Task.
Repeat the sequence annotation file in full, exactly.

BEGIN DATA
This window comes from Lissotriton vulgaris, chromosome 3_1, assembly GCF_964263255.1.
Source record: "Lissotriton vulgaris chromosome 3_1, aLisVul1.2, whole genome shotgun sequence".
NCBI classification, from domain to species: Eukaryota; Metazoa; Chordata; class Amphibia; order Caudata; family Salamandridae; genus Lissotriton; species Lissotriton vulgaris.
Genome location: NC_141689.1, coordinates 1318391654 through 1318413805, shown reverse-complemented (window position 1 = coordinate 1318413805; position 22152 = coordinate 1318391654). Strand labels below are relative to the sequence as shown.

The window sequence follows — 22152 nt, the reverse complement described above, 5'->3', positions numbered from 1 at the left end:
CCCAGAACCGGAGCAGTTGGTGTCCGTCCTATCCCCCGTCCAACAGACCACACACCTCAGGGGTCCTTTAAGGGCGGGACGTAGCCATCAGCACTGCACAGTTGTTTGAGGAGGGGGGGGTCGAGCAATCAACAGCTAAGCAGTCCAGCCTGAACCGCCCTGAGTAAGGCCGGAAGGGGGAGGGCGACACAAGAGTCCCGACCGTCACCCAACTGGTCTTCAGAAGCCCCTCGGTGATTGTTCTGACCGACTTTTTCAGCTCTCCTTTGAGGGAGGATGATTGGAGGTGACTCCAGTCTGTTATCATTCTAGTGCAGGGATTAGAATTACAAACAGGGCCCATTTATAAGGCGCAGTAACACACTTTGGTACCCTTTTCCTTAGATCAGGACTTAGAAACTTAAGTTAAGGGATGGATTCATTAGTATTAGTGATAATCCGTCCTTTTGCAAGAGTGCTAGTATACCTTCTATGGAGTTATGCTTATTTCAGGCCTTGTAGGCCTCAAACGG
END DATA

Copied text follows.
This window comes from Lissotriton vulgaris, chromosome 3_1, assembly GCF_964263255.1.
Source record: "Lissotriton vulgaris chromosome 3_1, aLisVul1.2, whole genome shotgun sequence".
NCBI classification, from domain to species: Eukaryota; Metazoa; Chordata; class Amphibia; order Caudata; family Salamandridae; genus Lissotriton; species Lissotriton vulgaris.
Genome location: NC_141689.1, coordinates 1318391654 through 1318413805, shown reverse-complemented (window position 1 = coordinate 1318413805; position 22152 = coordinate 1318391654). Strand labels below are relative to the sequence as shown.

The window sequence follows — 22152 nt, the reverse complement described above, 5'->3', positions numbered from 1 at the left end:
CCCAGAACCGGAGCAGTTGGTGTCCGTCCTATCCCCCGTCCAACAGACCACACACCTCAGGGGTCCTTTAAGGGCGGGACGTAGCCATCAGCACTGCACAGTTGTTTGAGGAGGGGGGGGTCGAGCAATCAACAGCTAAGCAGTCCAGCCTGAACCGCCCTGAGTAAGGCCGGAAGGGGGAGGGCGACACAAGAGTCCCGACCGTCACCCAACTGGTCTTCAGAAGCCCCTCGGTGATTGTTCTGACCGACTTTTTCAGCTCTCCTTTGAGGGAGGATGATTGGAGGTGACTCCAGTCTGTTATCATTCTAGTGCAGGGATTAGAATTACAAACAGGGCCCATTTATAAGGCGCAGTAACACACTTTGGTACCCTTTTCCTTAGATCAGGACTTAGAAACTTAAGTTAAGGGATGGATTCATTAGTATTAGTGATAATCCGTCCTTTTGCAAGAGTGCTAGTATACCTTCTATGGAGTTATGCTTATTTCAGGCCTTGTAGGCCTCAAACGG